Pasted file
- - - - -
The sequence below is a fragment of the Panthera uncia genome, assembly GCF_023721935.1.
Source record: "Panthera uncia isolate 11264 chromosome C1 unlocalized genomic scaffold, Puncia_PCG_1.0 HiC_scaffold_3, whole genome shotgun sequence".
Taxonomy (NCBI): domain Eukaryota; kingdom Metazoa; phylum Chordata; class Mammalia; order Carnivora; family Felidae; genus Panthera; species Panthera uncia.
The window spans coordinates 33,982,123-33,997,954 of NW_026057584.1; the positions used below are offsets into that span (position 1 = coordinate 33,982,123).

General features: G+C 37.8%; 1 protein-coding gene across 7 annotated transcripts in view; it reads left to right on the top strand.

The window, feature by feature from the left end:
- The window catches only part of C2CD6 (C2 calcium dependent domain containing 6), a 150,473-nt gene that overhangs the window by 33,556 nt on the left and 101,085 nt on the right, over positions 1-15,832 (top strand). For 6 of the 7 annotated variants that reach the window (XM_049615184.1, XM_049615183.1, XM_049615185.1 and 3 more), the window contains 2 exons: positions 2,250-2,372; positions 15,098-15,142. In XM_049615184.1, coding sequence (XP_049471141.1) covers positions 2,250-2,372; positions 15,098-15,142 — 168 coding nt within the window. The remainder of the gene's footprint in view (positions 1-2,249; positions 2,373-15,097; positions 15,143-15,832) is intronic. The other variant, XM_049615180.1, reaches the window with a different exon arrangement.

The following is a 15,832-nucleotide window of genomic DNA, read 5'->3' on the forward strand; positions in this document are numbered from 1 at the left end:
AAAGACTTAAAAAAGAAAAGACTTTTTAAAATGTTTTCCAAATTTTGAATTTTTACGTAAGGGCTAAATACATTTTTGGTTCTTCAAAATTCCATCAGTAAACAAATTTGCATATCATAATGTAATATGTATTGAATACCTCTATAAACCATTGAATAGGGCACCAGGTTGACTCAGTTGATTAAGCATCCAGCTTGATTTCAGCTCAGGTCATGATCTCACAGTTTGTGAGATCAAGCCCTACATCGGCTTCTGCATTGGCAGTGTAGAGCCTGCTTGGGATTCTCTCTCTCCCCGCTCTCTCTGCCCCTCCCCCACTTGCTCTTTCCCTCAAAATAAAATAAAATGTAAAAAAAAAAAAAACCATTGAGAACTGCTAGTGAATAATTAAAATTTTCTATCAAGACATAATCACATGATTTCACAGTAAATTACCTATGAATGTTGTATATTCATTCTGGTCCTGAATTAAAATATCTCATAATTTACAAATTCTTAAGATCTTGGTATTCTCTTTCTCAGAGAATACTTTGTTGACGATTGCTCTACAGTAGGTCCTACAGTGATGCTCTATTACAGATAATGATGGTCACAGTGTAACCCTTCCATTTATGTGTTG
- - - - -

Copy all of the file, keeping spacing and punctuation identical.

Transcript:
The sequence below is a fragment of the Panthera uncia genome, assembly GCF_023721935.1.
Source record: "Panthera uncia isolate 11264 chromosome C1 unlocalized genomic scaffold, Puncia_PCG_1.0 HiC_scaffold_3, whole genome shotgun sequence".
Taxonomy (NCBI): domain Eukaryota; kingdom Metazoa; phylum Chordata; class Mammalia; order Carnivora; family Felidae; genus Panthera; species Panthera uncia.
The window spans coordinates 33,982,123-33,997,954 of NW_026057584.1; the positions used below are offsets into that span (position 1 = coordinate 33,982,123).

General features: G+C 37.8%; 1 protein-coding gene across 7 annotated transcripts in view; it reads left to right on the top strand.

The window, feature by feature from the left end:
- The window catches only part of C2CD6 (C2 calcium dependent domain containing 6), a 150,473-nt gene that overhangs the window by 33,556 nt on the left and 101,085 nt on the right, over positions 1-15,832 (top strand). For 6 of the 7 annotated variants that reach the window (XM_049615184.1, XM_049615183.1, XM_049615185.1 and 3 more), the window contains 2 exons: positions 2,250-2,372; positions 15,098-15,142. In XM_049615184.1, coding sequence (XP_049471141.1) covers positions 2,250-2,372; positions 15,098-15,142 — 168 coding nt within the window. The remainder of the gene's footprint in view (positions 1-2,249; positions 2,373-15,097; positions 15,143-15,832) is intronic. The other variant, XM_049615180.1, reaches the window with a different exon arrangement.

The following is a 15,832-nucleotide window of genomic DNA, read 5'->3' on the forward strand; positions in this document are numbered from 1 at the left end:
AAAGACTTAAAAAAGAAAAGACTTTTTAAAATGTTTTCCAAATTTTGAATTTTTACGTAAGGGCTAAATACATTTTTGGTTCTTCAAAATTCCATCAGTAAACAAATTTGCATATCATAATGTAATATGTATTGAATACCTCTATAAACCATTGAATAGGGCACCAGGTTGACTCAGTTGATTAAGCATCCAGCTTGATTTCAGCTCAGGTCATGATCTCACAGTTTGTGAGATCAAGCCCTACATCGGCTTCTGCATTGGCAGTGTAGAGCCTGCTTGGGATTCTCTCTCTCCCCGCTCTCTCTGCCCCTCCCCCACTTGCTCTTTCCCTCAAAATAAAATAAAATGTAAAAAAAAAAAAAACCATTGAGAACTGCTAGTGAATAATTAAAATTTTCTATCAAGACATAATCACATGATTTCACAGTAAATTACCTATGAATGTTGTATATTCATTCTGGTCCTGAATTAAAATATCTCATAATTTACAAATTCTTAAGATCTTGGTATTCTCTTTCTCAGAGAATACTTTGTTGACGATTGCTCTACAGTAGGTCCTACAGTGATGCTCTATTACAGATAATGATGGTCACAGTGTAACCCTTCCATTTATGTGTTG